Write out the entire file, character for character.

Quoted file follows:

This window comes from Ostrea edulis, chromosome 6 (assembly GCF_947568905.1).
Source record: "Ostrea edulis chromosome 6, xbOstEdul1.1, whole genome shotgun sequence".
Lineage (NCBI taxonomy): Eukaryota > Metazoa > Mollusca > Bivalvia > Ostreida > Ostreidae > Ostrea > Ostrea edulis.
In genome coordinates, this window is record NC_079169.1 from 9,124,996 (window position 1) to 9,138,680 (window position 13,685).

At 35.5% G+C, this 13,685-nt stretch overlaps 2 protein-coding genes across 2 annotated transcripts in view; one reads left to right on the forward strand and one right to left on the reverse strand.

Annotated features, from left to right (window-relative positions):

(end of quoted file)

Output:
This window comes from Ostrea edulis, chromosome 6 (assembly GCF_947568905.1).
Source record: "Ostrea edulis chromosome 6, xbOstEdul1.1, whole genome shotgun sequence".
Lineage (NCBI taxonomy): Eukaryota > Metazoa > Mollusca > Bivalvia > Ostreida > Ostreidae > Ostrea > Ostrea edulis.
In genome coordinates, this window is record NC_079169.1 from 9,124,996 (window position 1) to 9,138,680 (window position 13,685).

At 35.5% G+C, this 13,685-nt stretch overlaps 2 protein-coding genes across 2 annotated transcripts in view; one reads left to right on the forward strand and one right to left on the reverse strand.

Annotated features, from left to right (window-relative positions):